China's rubber-stamp parliament endorsed plans Thursday to impose a national security law on Hong Kong that critics say will destroy the city's autonomy.
Over 2,800 members of the National People's Congress (NPC) voted overwhelmingly in favour of the proposal to draft the law, which would punish secession, subversion of state power, terrorism and acts that endanger national security.
The announcement of the result was met with sustained and loud applause by delegates.
Only one person opposed the proposal, while six abstained.
The law would be directly imposed by mainland authorities, effectively bypassing Hong Kong's government.
According to a draft of the proposal released last week, the law would allow mainland security agencies to operate openly in Hong Kong.
The NPC Standing Committee -- which is likely to meet next in June -- will now be tasked with formulating the legislation, which Beijing has said must be done "at an early date".
The plans have prompted condemnation from foreign governments, investors and Hong Kong's pro-democracy movement, who say China is eradicating the freedoms it promised the city under its 1997 handover agreement with Britain.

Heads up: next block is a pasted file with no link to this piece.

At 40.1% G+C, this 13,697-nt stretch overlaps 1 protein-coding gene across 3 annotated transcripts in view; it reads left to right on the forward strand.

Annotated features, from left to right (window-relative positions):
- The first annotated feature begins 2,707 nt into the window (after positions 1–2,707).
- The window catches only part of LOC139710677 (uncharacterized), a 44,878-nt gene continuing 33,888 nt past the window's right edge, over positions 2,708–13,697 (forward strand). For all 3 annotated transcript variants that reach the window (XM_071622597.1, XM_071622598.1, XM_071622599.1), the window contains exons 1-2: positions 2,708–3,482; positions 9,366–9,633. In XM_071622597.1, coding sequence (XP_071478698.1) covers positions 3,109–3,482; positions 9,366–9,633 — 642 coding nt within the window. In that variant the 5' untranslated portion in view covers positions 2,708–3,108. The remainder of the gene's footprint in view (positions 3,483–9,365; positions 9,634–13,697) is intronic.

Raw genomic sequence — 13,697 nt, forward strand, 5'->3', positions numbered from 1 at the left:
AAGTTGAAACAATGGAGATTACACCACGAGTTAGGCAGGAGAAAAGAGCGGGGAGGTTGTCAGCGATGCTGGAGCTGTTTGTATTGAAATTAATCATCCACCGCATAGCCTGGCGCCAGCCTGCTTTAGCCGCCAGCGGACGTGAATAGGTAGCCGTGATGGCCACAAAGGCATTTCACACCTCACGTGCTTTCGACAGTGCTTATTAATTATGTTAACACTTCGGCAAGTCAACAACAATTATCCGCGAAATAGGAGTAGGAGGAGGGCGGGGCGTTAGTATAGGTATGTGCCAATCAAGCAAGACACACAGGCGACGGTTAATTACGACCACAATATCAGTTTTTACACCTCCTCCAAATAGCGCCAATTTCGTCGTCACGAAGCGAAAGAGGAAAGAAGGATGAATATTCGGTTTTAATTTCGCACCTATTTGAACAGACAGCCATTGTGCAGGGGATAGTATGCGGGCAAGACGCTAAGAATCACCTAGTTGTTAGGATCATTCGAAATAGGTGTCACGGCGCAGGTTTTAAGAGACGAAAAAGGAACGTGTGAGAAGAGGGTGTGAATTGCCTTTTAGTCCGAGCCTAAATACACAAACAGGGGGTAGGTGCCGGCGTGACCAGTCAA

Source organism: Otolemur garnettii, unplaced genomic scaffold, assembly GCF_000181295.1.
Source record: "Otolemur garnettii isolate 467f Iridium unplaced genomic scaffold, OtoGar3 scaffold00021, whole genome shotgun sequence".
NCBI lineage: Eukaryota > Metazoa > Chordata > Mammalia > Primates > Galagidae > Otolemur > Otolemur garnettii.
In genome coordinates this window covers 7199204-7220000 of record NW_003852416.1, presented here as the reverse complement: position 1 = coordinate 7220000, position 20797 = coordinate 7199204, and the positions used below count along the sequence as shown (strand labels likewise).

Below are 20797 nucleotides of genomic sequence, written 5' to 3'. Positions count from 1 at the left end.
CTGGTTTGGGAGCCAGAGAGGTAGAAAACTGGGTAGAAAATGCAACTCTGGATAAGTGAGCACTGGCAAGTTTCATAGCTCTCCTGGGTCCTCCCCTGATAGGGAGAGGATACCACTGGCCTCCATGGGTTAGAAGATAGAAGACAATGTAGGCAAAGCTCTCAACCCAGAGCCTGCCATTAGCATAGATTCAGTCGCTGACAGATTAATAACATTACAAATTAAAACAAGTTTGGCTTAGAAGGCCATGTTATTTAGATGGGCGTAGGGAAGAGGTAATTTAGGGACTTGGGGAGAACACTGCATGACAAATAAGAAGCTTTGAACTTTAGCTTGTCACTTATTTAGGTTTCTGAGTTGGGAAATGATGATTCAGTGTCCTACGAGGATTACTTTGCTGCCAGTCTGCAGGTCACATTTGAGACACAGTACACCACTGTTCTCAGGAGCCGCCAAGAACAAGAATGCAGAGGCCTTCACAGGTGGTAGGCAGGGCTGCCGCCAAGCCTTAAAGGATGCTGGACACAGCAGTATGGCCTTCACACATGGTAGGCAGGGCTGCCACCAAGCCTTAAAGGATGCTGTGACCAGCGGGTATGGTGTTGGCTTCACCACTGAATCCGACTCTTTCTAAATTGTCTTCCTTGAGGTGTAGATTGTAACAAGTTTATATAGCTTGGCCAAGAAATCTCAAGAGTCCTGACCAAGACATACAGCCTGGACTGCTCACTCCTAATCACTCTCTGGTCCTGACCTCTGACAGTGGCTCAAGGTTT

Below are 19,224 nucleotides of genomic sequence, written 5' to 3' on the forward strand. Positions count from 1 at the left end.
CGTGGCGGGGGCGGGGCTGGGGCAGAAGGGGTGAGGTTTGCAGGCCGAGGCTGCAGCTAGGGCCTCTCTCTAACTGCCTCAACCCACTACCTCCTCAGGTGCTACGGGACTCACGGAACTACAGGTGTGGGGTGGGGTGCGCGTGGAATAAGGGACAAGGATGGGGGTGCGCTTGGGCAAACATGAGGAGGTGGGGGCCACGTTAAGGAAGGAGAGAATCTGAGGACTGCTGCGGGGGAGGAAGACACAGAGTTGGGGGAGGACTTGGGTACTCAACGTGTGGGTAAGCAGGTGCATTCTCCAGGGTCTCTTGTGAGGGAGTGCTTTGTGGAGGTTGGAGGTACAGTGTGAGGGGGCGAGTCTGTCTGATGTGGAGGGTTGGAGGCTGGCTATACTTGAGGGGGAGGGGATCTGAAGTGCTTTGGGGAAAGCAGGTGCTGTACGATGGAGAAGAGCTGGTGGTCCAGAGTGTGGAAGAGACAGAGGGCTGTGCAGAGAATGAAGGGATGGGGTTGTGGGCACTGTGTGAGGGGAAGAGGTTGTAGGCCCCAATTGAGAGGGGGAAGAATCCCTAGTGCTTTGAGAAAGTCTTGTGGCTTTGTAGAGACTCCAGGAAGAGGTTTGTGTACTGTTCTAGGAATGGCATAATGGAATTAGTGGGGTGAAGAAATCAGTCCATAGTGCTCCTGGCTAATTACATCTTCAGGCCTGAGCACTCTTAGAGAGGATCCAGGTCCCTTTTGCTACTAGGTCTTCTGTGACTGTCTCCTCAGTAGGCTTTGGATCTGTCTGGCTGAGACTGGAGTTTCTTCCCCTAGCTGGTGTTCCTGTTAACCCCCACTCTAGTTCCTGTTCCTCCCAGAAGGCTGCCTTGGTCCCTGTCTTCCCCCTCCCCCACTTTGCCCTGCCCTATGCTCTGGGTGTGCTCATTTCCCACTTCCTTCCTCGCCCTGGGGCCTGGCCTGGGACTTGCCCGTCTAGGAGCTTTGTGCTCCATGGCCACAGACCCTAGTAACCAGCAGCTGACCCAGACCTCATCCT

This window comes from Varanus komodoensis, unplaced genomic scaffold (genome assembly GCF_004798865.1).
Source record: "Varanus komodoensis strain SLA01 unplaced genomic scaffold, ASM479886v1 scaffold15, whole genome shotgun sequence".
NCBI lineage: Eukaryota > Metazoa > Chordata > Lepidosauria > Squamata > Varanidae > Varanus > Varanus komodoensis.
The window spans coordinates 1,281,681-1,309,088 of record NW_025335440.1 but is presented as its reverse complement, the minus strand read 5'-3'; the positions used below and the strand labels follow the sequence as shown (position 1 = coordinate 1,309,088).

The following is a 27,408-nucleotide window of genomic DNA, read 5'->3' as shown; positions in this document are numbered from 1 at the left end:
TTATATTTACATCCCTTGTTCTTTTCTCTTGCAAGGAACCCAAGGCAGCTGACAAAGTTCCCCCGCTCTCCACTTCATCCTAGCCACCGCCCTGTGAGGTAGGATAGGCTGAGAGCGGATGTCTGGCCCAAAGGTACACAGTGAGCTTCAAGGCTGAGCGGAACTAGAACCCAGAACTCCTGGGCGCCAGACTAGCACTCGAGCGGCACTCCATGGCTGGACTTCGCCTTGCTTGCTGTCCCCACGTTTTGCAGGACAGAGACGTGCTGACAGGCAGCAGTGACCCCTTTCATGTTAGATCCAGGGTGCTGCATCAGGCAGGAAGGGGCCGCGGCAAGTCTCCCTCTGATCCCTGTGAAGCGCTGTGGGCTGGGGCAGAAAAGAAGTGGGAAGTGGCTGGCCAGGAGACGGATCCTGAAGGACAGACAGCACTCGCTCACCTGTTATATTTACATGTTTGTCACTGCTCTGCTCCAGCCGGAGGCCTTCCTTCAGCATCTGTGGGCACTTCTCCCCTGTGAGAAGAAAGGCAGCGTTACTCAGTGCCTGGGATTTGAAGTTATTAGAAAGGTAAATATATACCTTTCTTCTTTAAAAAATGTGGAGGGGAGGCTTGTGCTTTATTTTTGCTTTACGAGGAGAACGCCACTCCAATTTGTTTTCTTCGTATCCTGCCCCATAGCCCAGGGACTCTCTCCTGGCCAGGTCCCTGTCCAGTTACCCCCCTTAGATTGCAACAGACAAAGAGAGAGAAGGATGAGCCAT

The United States Wednesday revoked its special status for Hong Kong, alleging the city was no longer autonomous from Beijing, paving the way for future sanctions and the removal of trading privileges in the financial hub.
China has made Hong Kong's national security law a top priority in this year's annual parliamentary sessions after huge pro-democracy protests rocked the financial hub for seven months last year.
Last week's announcement that China would impose the new security law triggered further protests in Hong Kong, although a huge police presence prevented massive gatherings.
NPC Standing Committee Vice Chairman Wang Chen said last week that Hong Kong's delays in implementing its own security law had forced the Chinese leadership to take action.
"More than 20 years after Hong Kong's return, however, relevant laws are yet to materialise due to the sabotage and obstruction by those trying to sow trouble in Hong Kong and China at large, as well as external hostile forces," Wang said.
China has not only refused to address protesters' concerns, but also routinely attacked them as "anti-China chaotic forces" secretly backed by Western powers, bent on destroying the city and seeking full independence from the mainland.
Mainland authorities frequently use the national security law to detain activists, journalists and lawyers under the pretext of "state subversion" -- in some cases for several years without trial or access to lawyers.
Several critical details about the law have yet to be clarified -- including how it will define crimes as well as "foreign interference", whether offenders would be tried in Hong Kong or China, whether Hong Kong's foreign judges will be allowed to decide national security cases, and whether the law would be retroactive.